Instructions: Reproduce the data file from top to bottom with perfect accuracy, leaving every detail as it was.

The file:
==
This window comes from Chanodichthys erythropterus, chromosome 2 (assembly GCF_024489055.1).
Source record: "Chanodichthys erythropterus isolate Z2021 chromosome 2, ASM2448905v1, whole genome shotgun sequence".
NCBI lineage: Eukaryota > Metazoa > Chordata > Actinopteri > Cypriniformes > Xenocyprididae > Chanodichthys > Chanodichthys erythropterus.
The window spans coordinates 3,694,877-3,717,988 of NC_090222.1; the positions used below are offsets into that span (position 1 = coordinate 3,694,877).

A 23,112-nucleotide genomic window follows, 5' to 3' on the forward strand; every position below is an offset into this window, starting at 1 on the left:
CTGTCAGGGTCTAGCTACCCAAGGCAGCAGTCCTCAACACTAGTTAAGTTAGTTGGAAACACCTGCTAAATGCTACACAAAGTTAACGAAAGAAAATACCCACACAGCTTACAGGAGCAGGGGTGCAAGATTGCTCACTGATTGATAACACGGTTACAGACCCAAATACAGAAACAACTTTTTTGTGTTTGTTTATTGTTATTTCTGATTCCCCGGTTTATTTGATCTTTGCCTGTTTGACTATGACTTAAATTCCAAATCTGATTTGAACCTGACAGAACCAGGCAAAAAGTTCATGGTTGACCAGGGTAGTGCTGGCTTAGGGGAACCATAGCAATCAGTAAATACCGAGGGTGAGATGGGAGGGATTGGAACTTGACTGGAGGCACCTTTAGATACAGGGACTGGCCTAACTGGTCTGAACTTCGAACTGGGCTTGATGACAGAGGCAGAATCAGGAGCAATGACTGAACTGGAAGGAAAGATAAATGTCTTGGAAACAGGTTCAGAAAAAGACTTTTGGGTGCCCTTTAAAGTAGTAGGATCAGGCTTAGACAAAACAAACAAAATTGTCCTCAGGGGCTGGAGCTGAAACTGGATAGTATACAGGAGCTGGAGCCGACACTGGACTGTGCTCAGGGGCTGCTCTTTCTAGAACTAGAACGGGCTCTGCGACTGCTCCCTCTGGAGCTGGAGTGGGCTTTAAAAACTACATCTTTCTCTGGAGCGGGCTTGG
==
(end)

This window comes from Chanodichthys erythropterus, chromosome 2 (assembly GCF_024489055.1).
Source record: "Chanodichthys erythropterus isolate Z2021 chromosome 2, ASM2448905v1, whole genome shotgun sequence".
NCBI lineage: Eukaryota > Metazoa > Chordata > Actinopteri > Cypriniformes > Xenocyprididae > Chanodichthys > Chanodichthys erythropterus.
The window spans coordinates 3,694,877-3,717,988 of NC_090222.1; the positions used below are offsets into that span (position 1 = coordinate 3,694,877).

A 23,112-nucleotide genomic window follows, 5' to 3' on the forward strand; every position below is an offset into this window, starting at 1 on the left:
CTGTCAGGGTCTAGCTACCCAAGGCAGCAGTCCTCAACACTAGTTAAGTTAGTTGGAAACACCTGCTAAATGCTACACAAAGTTAACGAAAGAAAATACCCACACAGCTTACAGGAGCAGGGGTGCAAGATTGCTCACTGATTGATAACACGGTTACAGACCCAAATACAGAAACAACTTTTTTGTGTTTGTTTATTGTTATTTCTGATTCCCCGGTTTATTTGATCTTTGCCTGTTTGACTATGACTTAAATTCCAAATCTGATTTGAACCTGACAGAACCAGGCAAAAAGTTCATGGTTGACCAGGGTAGTGCTGGCTTAGGGGAACCATAGCAATCAGTAAATACCGAGGGTGAGATGGGAGGGATTGGAACTTGACTGGAGGCACCTTTAGATACAGGGACTGGCCTAACTGGTCTGAACTTCGAACTGGGCTTGATGACAGAGGCAGAATCAGGAGCAATGACTGAACTGGAAGGAAAGATAAATGTCTTGGAAACAGGTTCAGAAAAAGACTTTTGGGTGCCCTTTAAAGTAGTAGGATCAGGCTTAGACAAAACAAACAAAATTGTCCTCAGGGGCTGGAGCTGAAACTGGATAGTATACAGGAGCTGGAGCCGACACTGGACTGTGCTCAGGGGCTGCTCTTTCTAGAACTAGAACGGGCTCTGCGACTGCTCCCTCTGGAGCTGGAGTGGGCTTTAAAAACTACATCTTTCTCTGGAGCGGGCTTGG